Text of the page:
In Uruguay, the Chamber of Deputies voted 50 to 49 last week to legalize abortion. The AP reports that President Jose Mujica will allow the law to pass. Women will be allowed to access legal abortions in the first 12 weeks of pregnancy and up to the 14th week in cases of rape or incest. The new law also allows late abortions when the mother's life is in danger and in instances of extreme deformation of the fetus.
Abortion will only be available, however, for those who jump through the extensive hoops the government has established. According to the Huffington Post, "compromises include requiring women seeking abortions to justify their request before a panel of at least three professionals- a gynecologist, psychologist and social worker- and listen to advice about alternatives including adoption and support services if should she decide to keep the baby. Then, she must wait five more days 'to reflect' on the consequences before the procedure." The new laws also require parental consent or judicial approval if the woman is under the age of 18.
2/27/2015 This Bipartisan Bill Will Hold Colleges Accountable for Ending Campus Sexual Assault - A bipartisan bill aimed at holding colleges and universities accountable for rape and sexual assault cases was introduced in Congress yesterday, spearheaded by Senator Kirsten Gillibrand (D-NY).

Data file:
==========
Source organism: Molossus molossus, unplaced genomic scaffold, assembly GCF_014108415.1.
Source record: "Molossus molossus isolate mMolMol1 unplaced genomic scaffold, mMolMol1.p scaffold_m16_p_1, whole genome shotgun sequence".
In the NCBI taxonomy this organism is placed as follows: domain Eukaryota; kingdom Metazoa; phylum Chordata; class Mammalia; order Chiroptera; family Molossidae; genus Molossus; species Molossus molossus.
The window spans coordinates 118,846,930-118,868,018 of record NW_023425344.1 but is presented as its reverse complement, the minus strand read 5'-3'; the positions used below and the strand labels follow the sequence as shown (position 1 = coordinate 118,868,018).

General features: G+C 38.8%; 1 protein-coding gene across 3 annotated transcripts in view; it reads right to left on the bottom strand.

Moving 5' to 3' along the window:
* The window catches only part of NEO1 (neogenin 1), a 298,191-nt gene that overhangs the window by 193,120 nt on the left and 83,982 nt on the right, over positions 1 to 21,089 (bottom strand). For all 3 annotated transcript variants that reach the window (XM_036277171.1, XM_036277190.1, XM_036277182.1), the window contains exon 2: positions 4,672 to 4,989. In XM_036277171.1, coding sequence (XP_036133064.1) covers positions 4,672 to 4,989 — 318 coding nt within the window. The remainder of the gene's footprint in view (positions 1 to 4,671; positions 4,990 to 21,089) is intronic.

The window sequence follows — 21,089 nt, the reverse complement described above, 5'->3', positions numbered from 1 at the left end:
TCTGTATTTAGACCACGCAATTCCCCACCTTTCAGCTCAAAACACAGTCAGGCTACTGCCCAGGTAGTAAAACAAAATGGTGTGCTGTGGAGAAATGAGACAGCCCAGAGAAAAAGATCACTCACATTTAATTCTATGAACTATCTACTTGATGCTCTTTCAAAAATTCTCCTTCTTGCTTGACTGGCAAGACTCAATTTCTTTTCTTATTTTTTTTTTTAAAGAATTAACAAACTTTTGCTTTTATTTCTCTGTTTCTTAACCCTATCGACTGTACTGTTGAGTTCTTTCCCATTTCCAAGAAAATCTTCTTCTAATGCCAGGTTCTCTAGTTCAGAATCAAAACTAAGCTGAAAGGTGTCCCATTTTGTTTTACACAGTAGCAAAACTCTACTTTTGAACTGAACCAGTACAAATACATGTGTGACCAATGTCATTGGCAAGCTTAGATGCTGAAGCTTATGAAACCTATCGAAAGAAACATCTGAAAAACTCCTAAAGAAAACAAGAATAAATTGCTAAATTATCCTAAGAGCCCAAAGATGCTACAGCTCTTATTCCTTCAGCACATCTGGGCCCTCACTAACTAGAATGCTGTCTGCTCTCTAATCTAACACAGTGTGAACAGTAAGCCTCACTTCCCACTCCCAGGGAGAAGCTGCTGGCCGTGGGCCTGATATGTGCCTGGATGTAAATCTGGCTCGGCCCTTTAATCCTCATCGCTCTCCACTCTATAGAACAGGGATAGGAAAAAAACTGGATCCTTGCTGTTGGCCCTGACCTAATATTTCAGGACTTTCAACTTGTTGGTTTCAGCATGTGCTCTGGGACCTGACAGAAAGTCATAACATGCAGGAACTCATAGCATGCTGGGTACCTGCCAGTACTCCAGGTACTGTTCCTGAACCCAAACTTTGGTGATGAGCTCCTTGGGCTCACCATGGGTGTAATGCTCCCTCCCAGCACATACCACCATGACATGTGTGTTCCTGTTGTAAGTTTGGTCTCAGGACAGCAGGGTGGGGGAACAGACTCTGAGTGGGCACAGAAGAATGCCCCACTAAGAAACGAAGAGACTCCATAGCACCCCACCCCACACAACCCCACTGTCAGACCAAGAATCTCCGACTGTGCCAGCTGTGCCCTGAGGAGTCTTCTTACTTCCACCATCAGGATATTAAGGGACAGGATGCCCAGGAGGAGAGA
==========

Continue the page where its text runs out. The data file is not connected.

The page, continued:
Some of the Campus Accountability and Safety Act's key key provisions include a requirement of confidential reporting systems on colleges and universities, minimum training requirements for campus personnel, and stricter penalties for schools found to be in violation of Title IX or the Clery Act. . . .
2/26/2015 If This Bill Passes Federal Law Will Add Consent to Sex Ed Curriculums - Right now, federal law does not require health or sex education to include sexual assault prevention - but that could change with a new bill introduced by Senators Claire McCaskill (D-MO) and Tim Kaine (D-VA).
The Teach Safe Relationships Act of 2015, which was introduced earlier this month, would require all public secondary schools in the country to include teaching "safe relationship behavior" in order to help prevent domestic violence and sexual assault. . . .